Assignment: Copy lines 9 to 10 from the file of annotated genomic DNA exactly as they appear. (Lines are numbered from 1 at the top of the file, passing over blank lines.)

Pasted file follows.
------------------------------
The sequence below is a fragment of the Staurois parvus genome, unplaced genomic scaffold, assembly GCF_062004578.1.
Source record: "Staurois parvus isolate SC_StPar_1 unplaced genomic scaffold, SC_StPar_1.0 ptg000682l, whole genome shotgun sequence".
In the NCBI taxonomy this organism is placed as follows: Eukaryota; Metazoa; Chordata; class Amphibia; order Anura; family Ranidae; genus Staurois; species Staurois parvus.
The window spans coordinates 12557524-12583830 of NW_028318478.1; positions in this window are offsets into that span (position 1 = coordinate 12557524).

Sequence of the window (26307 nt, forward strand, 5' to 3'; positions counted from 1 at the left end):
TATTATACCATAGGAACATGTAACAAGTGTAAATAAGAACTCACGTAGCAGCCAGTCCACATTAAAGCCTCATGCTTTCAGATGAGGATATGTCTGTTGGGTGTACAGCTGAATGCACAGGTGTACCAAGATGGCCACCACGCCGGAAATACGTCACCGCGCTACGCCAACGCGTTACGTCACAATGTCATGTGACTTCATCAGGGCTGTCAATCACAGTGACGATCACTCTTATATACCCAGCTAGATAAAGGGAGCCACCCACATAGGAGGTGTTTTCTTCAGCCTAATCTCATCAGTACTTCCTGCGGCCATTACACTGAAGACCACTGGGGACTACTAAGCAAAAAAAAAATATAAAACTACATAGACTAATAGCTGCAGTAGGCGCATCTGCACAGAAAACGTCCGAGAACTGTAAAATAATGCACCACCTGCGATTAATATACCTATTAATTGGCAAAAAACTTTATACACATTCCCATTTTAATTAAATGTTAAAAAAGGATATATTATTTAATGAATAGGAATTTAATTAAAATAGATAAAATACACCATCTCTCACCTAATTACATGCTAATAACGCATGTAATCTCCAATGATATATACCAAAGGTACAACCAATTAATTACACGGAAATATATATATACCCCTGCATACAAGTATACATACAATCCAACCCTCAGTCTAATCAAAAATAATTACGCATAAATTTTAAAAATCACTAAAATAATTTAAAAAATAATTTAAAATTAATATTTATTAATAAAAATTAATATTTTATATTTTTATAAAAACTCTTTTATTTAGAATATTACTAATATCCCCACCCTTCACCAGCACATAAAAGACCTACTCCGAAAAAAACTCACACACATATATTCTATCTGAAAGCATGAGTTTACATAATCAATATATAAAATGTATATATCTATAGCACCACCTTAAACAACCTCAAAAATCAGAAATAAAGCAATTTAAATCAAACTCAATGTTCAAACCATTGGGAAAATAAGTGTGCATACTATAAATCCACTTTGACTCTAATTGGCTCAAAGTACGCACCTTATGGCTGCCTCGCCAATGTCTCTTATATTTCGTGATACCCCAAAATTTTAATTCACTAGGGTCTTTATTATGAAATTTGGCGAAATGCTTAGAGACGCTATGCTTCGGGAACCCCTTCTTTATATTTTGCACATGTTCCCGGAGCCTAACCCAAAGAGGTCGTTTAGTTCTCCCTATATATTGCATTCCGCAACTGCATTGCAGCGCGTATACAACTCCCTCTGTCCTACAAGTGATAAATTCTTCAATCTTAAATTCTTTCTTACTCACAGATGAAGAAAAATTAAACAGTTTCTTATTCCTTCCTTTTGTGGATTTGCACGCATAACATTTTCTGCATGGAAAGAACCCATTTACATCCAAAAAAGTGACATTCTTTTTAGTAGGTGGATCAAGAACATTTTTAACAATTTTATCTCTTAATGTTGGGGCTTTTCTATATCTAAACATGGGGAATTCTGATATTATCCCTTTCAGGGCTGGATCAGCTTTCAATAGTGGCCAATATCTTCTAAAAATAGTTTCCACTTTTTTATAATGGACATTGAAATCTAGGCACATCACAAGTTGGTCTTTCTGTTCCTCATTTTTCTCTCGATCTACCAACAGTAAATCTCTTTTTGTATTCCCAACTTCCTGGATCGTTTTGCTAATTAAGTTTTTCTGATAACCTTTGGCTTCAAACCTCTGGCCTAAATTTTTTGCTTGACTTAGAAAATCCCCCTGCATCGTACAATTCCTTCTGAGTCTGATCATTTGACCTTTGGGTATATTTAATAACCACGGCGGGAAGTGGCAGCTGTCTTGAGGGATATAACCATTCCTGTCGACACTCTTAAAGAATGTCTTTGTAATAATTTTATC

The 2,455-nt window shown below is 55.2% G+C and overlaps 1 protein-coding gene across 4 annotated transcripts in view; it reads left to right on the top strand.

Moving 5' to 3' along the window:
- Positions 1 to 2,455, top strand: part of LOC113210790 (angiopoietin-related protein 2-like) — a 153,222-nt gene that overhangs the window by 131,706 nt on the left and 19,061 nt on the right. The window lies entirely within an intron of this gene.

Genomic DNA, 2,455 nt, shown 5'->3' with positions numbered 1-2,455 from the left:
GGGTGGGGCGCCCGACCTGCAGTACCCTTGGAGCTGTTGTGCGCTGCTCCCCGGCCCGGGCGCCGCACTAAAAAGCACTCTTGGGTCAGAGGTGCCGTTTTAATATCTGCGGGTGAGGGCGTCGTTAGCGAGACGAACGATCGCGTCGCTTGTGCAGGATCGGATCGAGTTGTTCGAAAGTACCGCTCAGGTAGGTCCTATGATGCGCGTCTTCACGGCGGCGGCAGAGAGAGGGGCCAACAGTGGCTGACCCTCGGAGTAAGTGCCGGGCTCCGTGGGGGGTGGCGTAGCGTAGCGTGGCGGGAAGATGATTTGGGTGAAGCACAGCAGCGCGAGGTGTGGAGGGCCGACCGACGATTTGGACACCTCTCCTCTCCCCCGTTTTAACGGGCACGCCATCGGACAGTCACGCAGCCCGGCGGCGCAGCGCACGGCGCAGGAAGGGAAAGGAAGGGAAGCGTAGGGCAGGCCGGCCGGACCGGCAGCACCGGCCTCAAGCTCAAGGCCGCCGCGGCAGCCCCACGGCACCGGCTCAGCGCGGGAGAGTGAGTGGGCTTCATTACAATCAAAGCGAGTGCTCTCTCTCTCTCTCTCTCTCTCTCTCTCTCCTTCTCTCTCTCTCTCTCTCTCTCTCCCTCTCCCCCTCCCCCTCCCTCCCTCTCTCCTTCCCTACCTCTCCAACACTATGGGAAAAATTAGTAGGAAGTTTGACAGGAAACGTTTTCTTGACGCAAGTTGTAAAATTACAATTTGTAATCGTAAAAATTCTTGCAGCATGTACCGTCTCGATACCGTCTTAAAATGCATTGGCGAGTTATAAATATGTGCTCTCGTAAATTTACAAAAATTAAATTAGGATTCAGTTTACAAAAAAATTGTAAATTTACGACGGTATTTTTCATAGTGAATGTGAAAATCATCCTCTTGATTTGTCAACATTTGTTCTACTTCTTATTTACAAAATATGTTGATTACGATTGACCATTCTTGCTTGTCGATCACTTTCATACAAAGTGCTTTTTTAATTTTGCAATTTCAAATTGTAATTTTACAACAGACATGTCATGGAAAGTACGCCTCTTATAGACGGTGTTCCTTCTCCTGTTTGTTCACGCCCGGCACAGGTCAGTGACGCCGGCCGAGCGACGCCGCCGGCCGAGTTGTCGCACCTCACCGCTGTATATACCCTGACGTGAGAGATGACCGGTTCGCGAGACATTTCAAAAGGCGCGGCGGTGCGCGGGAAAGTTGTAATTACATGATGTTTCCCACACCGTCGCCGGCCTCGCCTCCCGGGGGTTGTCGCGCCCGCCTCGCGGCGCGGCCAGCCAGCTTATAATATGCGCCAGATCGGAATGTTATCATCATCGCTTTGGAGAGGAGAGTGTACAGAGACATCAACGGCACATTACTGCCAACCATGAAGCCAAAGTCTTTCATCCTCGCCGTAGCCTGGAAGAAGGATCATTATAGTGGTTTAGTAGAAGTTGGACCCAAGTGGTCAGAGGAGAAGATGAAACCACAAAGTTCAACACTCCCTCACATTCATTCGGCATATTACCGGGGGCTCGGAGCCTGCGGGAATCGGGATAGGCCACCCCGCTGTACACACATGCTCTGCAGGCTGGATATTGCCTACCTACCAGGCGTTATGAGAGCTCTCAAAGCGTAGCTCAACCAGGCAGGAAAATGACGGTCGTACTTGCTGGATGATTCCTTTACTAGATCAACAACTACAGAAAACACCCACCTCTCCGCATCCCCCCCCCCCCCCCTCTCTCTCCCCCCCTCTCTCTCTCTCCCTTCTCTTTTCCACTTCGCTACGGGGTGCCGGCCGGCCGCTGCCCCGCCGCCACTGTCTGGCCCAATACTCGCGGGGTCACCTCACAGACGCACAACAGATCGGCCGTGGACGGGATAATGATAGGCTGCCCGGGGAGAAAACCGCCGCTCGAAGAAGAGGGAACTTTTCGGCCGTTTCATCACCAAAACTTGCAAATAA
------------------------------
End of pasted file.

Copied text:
- Positions 1 to 2,455, top strand: part of LOC113210790 (angiopoietin-related protein 2-like) — a 153,222-nt gene that overhangs the window by 131,706 nt on the left and 19,061 nt on the right. The window lies entirely within an intron of this gene.

Genomic DNA, 2,455 nt, shown 5'->3' with positions numbered 1-2,455 from the left: